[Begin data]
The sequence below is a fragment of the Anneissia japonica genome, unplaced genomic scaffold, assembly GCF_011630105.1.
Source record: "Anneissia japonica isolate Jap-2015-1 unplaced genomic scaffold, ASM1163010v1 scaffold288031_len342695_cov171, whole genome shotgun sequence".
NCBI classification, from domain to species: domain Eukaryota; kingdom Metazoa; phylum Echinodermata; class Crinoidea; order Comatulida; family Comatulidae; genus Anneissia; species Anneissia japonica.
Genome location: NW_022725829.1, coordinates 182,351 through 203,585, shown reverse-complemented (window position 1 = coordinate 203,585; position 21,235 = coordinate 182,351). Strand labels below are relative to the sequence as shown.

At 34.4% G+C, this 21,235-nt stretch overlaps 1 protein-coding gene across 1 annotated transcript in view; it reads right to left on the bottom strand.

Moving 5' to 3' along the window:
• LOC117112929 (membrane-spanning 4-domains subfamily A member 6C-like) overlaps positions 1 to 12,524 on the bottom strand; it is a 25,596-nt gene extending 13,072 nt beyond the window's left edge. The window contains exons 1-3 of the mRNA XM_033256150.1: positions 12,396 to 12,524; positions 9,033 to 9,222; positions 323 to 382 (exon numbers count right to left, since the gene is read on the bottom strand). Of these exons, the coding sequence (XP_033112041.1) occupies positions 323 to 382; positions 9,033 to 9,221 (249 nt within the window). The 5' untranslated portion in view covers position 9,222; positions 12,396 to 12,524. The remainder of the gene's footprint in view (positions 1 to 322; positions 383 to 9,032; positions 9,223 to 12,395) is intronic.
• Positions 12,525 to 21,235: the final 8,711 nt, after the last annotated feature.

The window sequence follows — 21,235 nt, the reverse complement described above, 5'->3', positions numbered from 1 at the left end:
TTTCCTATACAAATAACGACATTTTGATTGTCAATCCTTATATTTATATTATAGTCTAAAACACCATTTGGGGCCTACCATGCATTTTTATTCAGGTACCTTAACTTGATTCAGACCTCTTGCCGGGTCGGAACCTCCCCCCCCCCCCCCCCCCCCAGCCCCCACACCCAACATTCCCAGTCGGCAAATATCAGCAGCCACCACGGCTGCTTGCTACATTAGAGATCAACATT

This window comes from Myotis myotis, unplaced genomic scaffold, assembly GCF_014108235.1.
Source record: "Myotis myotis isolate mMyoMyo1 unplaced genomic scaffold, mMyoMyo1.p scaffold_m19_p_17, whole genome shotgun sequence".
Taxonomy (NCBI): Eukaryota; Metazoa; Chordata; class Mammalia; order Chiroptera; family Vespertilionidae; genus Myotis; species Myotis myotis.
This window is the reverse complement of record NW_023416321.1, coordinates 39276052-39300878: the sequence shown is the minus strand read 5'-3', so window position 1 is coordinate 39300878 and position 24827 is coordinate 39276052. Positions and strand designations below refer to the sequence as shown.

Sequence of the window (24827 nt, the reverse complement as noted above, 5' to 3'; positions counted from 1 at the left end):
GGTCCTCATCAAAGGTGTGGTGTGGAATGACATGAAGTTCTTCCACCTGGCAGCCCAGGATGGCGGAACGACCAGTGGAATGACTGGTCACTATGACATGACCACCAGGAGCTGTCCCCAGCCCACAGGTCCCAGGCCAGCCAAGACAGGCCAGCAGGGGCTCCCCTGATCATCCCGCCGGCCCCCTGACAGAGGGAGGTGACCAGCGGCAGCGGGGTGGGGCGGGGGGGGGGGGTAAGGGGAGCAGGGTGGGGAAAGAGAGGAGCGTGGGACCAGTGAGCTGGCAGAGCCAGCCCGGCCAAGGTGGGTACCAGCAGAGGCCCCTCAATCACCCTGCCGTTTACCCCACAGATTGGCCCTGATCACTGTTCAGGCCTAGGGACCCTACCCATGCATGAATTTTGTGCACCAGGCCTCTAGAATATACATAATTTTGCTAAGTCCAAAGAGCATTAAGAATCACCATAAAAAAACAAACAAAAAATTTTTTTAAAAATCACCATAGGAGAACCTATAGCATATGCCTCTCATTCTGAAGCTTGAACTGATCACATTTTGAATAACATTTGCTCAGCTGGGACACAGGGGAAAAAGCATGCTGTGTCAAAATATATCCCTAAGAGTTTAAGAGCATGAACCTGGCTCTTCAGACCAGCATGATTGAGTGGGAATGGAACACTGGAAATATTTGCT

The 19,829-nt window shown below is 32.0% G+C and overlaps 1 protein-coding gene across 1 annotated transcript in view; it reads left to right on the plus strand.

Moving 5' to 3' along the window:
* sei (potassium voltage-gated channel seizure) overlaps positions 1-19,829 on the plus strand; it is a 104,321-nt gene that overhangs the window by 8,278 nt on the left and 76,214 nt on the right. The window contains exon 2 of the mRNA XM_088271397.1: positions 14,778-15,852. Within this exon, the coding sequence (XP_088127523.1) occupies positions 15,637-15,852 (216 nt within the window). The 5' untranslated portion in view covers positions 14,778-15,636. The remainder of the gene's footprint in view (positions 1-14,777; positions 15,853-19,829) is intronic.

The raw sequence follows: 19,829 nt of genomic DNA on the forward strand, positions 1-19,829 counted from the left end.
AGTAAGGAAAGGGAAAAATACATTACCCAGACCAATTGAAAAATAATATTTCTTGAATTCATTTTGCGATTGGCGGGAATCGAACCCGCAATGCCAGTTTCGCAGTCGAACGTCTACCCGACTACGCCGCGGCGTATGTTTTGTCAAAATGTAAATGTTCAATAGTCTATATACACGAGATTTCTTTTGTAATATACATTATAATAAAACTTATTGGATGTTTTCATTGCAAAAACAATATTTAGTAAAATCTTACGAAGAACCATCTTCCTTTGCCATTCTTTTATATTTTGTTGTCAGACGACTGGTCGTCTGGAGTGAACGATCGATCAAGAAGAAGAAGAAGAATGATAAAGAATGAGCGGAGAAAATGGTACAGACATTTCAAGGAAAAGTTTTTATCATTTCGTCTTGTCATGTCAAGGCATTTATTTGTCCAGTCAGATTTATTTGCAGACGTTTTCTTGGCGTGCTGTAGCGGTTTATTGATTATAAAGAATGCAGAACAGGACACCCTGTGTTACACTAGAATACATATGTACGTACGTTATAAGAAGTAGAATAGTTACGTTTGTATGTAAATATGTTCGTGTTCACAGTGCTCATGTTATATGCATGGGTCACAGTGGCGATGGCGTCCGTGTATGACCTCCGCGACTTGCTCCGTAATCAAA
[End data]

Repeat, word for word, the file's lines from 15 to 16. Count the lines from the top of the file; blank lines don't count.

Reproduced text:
Sequence of the window (24827 nt, the reverse complement as noted above, 5' to 3'; positions counted from 1 at the left end):
GGTCCTCATCAAAGGTGTGGTGTGGAATGACATGAAGTTCTTCCACCTGGCAGCCCAGGATGGCGGAACGACCAGTGGAATGACTGGTCACTATGACATGACCACCAGGAGCTGTCCCCAGCCCACAGGTCCCAGGCCAGCCAAGACAGGCCAGCAGGGGCTCCCCTGATCATCCCGCCGGCCCCCTGACAGAGGGAGGTGACCAGCGGCAGCGGGGTGGGGCGGGGGGGGGGGGTAAGGGGAGCAGGGTGGGGAAAGAGAGGAGCGTGGGACCAGTGAGCTGGCAGAGCCAGCCCGGCCAAGGTGGGTACCAGCAGAGGCCCCTCAATCACCCTGCCGTTTACCCCACAGATTGGCCCTGATCACTGTTCAGGCCTAGGGACCCTACCCATGCATGAATTTTGTGCACCAGGCCTCTAGAATATACATAATTTTGCTAAGTCCAAAGAGCATTAAGAATCACCATAAAAAAACAAACAAAAAATTTTTTTAAAAATCACCATAGGAGAACCTATAGCATATGCCTCTCATTCTGAAGCTTGAACTGATCACATTTTGAATAACATTTGCTCAGCTGGGACACAGGGGAAAAAGCATGCTGTGTCAAAATATATCCCTAAGAGTTTAAGAGCATGAACCTGGCTCTTCAGACCAGCATGATTGAGTGGGAATGGAACACTGGAAATATTTGCT